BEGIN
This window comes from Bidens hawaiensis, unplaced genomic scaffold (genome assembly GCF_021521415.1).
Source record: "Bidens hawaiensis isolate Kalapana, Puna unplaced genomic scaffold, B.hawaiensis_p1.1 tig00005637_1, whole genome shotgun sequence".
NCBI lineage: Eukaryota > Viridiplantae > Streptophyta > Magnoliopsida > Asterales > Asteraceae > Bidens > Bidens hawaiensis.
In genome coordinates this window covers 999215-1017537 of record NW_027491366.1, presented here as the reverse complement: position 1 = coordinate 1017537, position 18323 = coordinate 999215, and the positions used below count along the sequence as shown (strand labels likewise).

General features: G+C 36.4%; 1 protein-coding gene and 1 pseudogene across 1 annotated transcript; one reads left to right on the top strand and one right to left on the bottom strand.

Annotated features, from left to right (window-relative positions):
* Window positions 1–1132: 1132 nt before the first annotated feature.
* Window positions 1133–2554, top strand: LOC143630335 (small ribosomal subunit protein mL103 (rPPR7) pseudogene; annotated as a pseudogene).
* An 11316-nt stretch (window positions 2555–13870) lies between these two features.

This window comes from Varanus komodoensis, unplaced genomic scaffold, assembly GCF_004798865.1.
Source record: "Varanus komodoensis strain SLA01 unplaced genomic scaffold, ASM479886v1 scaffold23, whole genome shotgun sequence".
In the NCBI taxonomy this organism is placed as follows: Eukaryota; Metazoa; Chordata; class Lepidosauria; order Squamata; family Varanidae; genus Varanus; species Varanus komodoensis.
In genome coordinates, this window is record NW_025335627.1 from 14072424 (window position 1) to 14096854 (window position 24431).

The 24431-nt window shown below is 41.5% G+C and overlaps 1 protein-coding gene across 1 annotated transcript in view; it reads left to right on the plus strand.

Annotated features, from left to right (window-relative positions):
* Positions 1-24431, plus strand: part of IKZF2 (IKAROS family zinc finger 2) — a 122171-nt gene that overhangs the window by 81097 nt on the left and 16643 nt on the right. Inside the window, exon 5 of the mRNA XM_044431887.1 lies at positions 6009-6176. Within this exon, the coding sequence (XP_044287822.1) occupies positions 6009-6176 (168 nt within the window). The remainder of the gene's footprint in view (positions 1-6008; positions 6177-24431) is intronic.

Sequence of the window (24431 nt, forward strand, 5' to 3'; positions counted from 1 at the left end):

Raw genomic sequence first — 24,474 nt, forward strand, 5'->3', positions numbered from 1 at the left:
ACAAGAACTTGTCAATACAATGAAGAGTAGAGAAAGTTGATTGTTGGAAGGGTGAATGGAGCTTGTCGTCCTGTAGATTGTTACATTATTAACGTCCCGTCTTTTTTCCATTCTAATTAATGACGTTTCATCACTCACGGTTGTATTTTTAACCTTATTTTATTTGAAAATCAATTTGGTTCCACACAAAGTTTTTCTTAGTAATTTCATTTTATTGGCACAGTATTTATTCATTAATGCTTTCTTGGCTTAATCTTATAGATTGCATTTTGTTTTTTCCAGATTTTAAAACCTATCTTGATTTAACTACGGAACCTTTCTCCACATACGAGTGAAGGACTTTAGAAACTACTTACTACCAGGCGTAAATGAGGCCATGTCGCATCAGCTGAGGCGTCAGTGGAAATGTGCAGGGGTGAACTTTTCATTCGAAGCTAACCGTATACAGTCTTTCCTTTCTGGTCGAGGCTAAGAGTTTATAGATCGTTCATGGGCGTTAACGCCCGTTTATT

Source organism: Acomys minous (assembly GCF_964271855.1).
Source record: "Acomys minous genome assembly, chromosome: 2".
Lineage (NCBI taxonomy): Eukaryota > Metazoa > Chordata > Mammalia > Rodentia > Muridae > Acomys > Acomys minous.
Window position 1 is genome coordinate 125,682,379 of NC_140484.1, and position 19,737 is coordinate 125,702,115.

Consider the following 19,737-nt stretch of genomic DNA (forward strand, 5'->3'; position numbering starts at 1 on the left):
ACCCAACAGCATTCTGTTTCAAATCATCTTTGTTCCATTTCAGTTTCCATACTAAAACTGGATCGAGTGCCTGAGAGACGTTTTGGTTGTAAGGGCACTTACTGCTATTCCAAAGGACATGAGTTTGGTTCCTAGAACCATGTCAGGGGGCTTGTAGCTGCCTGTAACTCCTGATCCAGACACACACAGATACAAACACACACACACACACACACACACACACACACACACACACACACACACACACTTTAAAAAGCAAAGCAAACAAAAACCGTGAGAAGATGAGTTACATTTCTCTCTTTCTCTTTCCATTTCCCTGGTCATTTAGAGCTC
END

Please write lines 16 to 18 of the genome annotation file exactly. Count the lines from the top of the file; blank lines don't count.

* Positions 1-24431, plus strand: part of IKZF2 (IKAROS family zinc finger 2) — a 122171-nt gene that overhangs the window by 81097 nt on the left and 16643 nt on the right. Inside the window, exon 5 of the mRNA XM_044431887.1 lies at positions 6009-6176. Within this exon, the coding sequence (XP_044287822.1) occupies positions 6009-6176 (168 nt within the window). The remainder of the gene's footprint in view (positions 1-6008; positions 6177-24431) is intronic.

Sequence of the window (24431 nt, forward strand, 5' to 3'; positions counted from 1 at the left end):

Raw genomic sequence first — 24,474 nt, forward strand, 5'->3', positions numbered from 1 at the left: